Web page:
But once in a while, because there are adverse forces in the universe, their super powers run amok. As a result, the tonsils and adenoids can harbor recurrent infection or grow so large that they inhibit normal breathing. When this happens, they can disturb sleep, interfere with eating, and, in general, worsen a kid's overall quality of life.
My littlest grandson Heero knows all about this.
When this brave little guy had his tonsils and adenoids removed last month, I got the chance to spend several days with him as he recovered. That experience sent me online to learn more about those renegade superheroes that, in his case, had caused so much trouble. That process led me to some interesting tonsil facts that I share with you here in the event that one of us makes it to Jeopardy and needs to run the category on The Immune System.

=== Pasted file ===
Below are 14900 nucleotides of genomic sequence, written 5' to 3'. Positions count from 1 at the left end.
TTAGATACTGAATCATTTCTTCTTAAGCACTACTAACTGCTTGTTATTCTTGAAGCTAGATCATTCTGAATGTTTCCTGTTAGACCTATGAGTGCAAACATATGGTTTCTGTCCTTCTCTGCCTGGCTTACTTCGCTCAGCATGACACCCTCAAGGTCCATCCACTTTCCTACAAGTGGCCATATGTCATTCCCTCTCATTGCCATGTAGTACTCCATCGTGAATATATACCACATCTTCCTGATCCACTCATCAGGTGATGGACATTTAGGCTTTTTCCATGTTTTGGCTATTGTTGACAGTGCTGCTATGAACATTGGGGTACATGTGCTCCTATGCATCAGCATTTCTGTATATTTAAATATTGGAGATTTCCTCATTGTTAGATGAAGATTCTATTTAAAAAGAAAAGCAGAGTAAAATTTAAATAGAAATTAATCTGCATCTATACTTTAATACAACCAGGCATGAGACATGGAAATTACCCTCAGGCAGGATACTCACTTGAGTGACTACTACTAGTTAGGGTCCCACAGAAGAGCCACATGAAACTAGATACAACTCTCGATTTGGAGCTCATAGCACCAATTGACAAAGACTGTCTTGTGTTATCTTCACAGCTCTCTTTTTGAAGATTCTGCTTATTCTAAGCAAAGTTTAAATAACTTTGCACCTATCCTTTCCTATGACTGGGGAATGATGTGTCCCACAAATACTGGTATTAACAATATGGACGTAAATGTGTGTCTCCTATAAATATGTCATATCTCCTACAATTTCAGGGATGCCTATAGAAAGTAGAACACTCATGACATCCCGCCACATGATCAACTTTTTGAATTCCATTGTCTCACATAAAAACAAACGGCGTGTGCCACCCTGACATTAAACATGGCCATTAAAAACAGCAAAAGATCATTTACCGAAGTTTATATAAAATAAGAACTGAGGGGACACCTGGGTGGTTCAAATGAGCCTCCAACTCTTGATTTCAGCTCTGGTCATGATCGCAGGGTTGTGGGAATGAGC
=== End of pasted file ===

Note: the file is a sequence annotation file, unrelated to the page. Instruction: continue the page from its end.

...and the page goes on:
Answer: More than 530,000
Question: In America, how many children under 15 years old undergo tonsillectomies each year?
Answer: About 80%
Question: How many kids who have obstructive tonsils removed experience definite improvement in their quality of life? (https://www.choc.org/health-topics/kids-tonsils/)
Answer: 3,000 years ago
Question: When was the first tonsillectomy thought to have been attempted?
I am glad Heero had this procedure in 2018 instead. I doubt that the vinegar-milk concoction worked very well in stopping the flow of blood. I'm putting my money on cold cautery. (Rosenfeld, Jordan. "10 Fascinating Facts About the Tonsils." Mental Floss. 23 Aug. 2017.)
Answer: The technical name of a surgeon specializing in ear, nose, and throat issues
Question: What is an otorhinolaryngologist? (I tell you this before you get to Jeopardy so that you can practice the pronunciation. I don't want Alex Trebek to make fun of you.)
Ask Heero what the worst thing about having a tonsillectomy is, and he will tell you it is taking the medicine for the ten days afterward. For some reason, he hates all the kiddie Tylenols and ibuprofens, even the ones flavored like cherry and bubble gum. Go figure.
But we can already tell that the surgery has enhanced his enjoyment of life. He looks healthier. He seems happier, more content, and more outgoing. He embraces everything we do with a new kind of excitement.
No question about it, Alex. For Heero, life is definitely better without tonsils.